The propulsion that Defense needs
Riccardo Procacci speaks at the Defense Committee of the Italian Chamber of Deputies: with the crisis in civil aviation and opportunities on the military front, Italy will have to invest decisively in the aerospace sector through the NRRP.
The National Recovery and Resilience Plan (NRRP) should not forget aerospace, grappling with the impact of COVID-19 on air transport and the possible effects on the national supply chain, which is strategic in terms of defense and security programs. This is the suggestion Riccardo Procacci, CEO of Avio Aero, an Italian company belonging to the American group GE Aviation, made to politicians when he spoke before the Defense Committee of the Chamber of Deputies, chaired by Gianluca Rizzo, as part of the inquiry into the planning of defense systems and the outlook for technological research, production, and functional investments to meet the needs of the defense sector.
“Unfortunately,” noted Procacci, “the draft of the Italian National Recovery and Resilience Plan, which we have been able to read in recent months, didn’t include any specific industry intervention to facilitate the recovery of the aeronautical sector and favor its competitive positioning in the face of the new innovation impulse driven by the ecological transition.” In these conditions, he warned, “even if the sector managed to survive, at the end of the pandemic, it would find itself facing asymmetrical competition from those countries that not only enabled the sector’s survival, but also implemented active investment instruments during the crisis.”
"Even if the sector managed to survive, at the end of the pandemic, it would find itself facing asymmetrical competition from those countries that not only enabled the sector’s survival, but also implemented active investment instruments during the crisis."
According to Avio Aero’s CEO, it therefore seems “fundamental that the government immediately assesses the most effective way to correct this shortcoming, in order to avoid the national civil aeronautics industry being penalized with lasting adverse effects, both in terms of competition with other European and global companies, and in terms of future strategic defense capabilities.” On this last front, meanwhile, the Defense Committee of the Chamber of Deputies has expressed its favorable opinion on the NRRP presented by the government, with several observations inviting the executive branch to “enhance” the contribution of the sector, including health, green and, above all, innovation.
Beyond the NRRP, the focus is on major international programs. Avio Aero is on board the Tempest project for the sixth-generation aircraft promoted by the UK, with Italy and Sweden also taking part. The program will feature “technological content that will determine the future industrial capabilities of the aeronautical sector,” Procacci noted. The call is therefore to “enhance the Italian domestic industry to play an equal role alongside the UK industry in the propulsion segment”. At the moment, he noted, the multi-year Defense Planning Document for the three-year period 2020-2022 identifies resources for the preparatory phase within the Eurofighter program, but this “does not provide a solution for propulsion, for which discontinuity is needed” with respect to the fourth generation. According to Procacci it is therefore “urgent that a remedy be identified”, with “resources dedicated to technological maturity” to avoid being outstripped by Rolls-Royce, the British engine company already working on this area.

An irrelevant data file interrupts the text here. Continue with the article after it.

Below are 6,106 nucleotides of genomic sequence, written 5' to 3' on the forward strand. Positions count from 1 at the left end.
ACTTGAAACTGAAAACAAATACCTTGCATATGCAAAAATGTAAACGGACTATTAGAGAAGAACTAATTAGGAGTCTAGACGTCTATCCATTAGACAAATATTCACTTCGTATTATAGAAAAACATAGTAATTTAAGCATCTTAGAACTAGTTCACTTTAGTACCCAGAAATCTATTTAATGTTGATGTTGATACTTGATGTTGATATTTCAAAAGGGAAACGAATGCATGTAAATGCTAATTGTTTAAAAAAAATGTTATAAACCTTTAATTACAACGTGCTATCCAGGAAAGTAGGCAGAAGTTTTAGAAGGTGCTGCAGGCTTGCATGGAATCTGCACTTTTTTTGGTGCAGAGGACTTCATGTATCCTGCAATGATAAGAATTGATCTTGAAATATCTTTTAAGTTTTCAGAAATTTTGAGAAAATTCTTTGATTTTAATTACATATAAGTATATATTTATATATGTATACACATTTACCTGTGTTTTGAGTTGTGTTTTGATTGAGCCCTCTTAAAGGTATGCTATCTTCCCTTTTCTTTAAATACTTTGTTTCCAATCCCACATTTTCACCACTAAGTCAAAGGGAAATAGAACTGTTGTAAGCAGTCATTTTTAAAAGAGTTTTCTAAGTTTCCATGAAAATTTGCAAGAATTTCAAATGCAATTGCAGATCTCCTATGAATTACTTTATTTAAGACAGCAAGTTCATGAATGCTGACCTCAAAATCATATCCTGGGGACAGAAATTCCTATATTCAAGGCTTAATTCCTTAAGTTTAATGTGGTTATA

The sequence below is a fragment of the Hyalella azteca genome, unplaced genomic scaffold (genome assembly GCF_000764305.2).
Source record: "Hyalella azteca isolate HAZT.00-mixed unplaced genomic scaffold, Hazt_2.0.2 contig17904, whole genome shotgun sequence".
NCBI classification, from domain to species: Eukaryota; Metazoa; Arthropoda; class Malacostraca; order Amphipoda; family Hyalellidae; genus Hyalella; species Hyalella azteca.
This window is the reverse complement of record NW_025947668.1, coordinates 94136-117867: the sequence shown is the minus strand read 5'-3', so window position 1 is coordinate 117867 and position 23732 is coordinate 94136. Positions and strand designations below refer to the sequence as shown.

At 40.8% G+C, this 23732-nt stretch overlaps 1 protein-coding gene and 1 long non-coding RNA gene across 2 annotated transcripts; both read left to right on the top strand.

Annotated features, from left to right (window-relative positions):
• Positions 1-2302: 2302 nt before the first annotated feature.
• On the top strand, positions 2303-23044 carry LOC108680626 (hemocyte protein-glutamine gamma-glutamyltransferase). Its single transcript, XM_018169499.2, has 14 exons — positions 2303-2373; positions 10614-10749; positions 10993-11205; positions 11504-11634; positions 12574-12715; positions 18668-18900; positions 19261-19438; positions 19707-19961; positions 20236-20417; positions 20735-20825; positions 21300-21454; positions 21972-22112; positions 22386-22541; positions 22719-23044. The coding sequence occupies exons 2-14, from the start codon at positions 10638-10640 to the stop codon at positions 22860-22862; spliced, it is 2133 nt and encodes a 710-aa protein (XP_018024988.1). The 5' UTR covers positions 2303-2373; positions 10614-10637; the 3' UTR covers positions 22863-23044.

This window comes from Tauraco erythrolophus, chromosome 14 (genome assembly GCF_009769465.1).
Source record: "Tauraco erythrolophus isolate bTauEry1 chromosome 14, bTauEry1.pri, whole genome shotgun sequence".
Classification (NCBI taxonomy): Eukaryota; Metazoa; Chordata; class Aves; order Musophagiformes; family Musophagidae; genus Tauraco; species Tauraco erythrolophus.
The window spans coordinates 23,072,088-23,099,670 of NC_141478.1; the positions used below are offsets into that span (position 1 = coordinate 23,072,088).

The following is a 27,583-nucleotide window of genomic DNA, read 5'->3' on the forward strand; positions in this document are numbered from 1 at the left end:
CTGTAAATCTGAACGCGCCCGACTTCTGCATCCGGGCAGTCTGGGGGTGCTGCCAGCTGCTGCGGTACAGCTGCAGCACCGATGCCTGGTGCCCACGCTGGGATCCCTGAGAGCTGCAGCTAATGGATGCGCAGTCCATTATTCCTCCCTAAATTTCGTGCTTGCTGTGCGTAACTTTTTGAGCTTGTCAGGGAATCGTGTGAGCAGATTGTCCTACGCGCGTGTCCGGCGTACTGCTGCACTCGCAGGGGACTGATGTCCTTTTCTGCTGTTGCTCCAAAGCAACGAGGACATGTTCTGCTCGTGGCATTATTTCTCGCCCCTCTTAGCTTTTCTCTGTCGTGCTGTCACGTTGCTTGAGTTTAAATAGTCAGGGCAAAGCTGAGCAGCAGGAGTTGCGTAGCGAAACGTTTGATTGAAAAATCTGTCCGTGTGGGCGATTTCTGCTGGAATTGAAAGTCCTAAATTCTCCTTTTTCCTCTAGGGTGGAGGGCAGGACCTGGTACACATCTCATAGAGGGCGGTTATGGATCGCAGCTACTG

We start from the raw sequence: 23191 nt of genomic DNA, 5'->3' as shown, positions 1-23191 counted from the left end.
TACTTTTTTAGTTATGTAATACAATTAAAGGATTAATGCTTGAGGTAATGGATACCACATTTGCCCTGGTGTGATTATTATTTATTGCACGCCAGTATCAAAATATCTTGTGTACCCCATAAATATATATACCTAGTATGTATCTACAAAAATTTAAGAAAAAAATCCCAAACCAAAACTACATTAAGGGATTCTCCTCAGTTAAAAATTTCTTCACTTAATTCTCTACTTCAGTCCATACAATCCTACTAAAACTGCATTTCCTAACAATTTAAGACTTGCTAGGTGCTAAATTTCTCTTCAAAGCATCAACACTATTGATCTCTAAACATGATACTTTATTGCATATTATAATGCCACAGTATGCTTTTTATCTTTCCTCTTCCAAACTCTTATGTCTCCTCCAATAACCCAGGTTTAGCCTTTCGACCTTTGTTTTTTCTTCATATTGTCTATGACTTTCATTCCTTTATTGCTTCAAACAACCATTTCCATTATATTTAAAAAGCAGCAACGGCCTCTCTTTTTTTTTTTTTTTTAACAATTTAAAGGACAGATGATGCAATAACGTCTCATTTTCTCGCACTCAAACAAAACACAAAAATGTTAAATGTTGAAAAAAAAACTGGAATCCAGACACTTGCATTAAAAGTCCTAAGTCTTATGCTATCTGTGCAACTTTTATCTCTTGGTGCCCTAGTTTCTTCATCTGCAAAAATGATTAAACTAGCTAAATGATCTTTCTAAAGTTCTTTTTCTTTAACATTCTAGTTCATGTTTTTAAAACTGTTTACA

Towards the drone.
The same applies to UAVs (Unmanned Aerial Vehicles). Over the last decade, Avio Aero has been able to take on the responsibility of the whole systems and therefore to coordinate a European engineering team, designing a new turboprop engine with advanced technologies, entirely developed in Europe. This is the Catalyst engine, the first designed from scratches in the last half century for civil aviation, capable of "excellent performance" between fuel savings and operational performance. The Catalyst, now in advanced development and installed on its flying test bed, will also be available in a military version for applications ranging from trainers to aerial surveillance and reconnaissance drones.
The Catalyst engine is the first designed from scratches in the last half century for civil aviation, capable of excellent performance between fuel savings and operational performance
The focus on the supply chain.
About the “industrial spin-offs in support of the entire Italian domestic supply chain”: there are also more than a thousand companies throughout the Italian peninsula that work with Avio Aero, resulting in an estimated turnover of €400 million in 2019. “To achieve innovation, you need an ecosystem,” said Procacci, highlighting the company’s relationships with SMEs, research centers, and other entities linked “in a virtuous interdependence”.
Avio Aero “has been on the front line since the beginning of the COVID-19 emergency, making all its resources and capabilities available to help ensure both the security of our skies and emergency medical flights.” Procacci went on to say that “following the decree of March 22, 2020, we continued to carry out maintenance on military fleet engines at our Brindisi plant.” What’s more, “with a great sense of responsibility towards the community, our technicians voluntarily decided to continue to provide support activities uninterrupted, which also enabled emergency flights and the air transport of medical equipment.”
The original version of this article is by Formiche.net